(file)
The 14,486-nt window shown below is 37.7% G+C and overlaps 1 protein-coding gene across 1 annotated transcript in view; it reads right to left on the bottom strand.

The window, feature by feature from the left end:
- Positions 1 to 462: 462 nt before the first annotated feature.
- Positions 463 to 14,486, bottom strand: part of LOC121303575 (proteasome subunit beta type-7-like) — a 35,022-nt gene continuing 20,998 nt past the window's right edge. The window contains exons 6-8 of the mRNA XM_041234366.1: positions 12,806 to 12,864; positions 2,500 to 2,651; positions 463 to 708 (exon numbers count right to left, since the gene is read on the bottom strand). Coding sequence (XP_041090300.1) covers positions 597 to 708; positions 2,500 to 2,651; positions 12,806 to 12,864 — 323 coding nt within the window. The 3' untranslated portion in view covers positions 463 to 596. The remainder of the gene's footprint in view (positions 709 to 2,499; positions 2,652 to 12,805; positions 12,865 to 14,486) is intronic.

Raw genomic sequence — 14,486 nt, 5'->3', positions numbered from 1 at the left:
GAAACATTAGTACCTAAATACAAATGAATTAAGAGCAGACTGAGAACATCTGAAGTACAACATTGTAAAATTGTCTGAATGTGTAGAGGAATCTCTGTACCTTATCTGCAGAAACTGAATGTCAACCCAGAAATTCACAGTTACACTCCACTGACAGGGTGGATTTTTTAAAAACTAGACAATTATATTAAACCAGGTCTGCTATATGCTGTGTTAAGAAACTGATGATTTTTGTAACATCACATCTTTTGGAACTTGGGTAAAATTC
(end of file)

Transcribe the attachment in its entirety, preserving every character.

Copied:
The 14,486-nt window shown below is 37.7% G+C and overlaps 1 protein-coding gene across 1 annotated transcript in view; it reads right to left on the bottom strand.

The window, feature by feature from the left end:
- Positions 1 to 462: 462 nt before the first annotated feature.
- Positions 463 to 14,486, bottom strand: part of LOC121303575 (proteasome subunit beta type-7-like) — a 35,022-nt gene continuing 20,998 nt past the window's right edge. The window contains exons 6-8 of the mRNA XM_041234366.1: positions 12,806 to 12,864; positions 2,500 to 2,651; positions 463 to 708 (exon numbers count right to left, since the gene is read on the bottom strand). Coding sequence (XP_041090300.1) covers positions 597 to 708; positions 2,500 to 2,651; positions 12,806 to 12,864 — 323 coding nt within the window. The 3' untranslated portion in view covers positions 463 to 596. The remainder of the gene's footprint in view (positions 709 to 2,499; positions 2,652 to 12,805; positions 12,865 to 14,486) is intronic.

Raw genomic sequence — 14,486 nt, 5'->3', positions numbered from 1 at the left:
GAAACATTAGTACCTAAATACAAATGAATTAAGAGCAGACTGAGAACATCTGAAGTACAACATTGTAAAATTGTCTGAATGTGTAGAGGAATCTCTGTACCTTATCTGCAGAAACTGAATGTCAACCCAGAAATTCACAGTTACACTCCACTGACAGGGTGGATTTTTTAAAAACTAGACAATTATATTAAACCAGGTCTGCTATATGCTGTGTTAAGAAACTGATGATTTTTGTAACATCACATCTTTTGGAACTTGGGTAAAATTC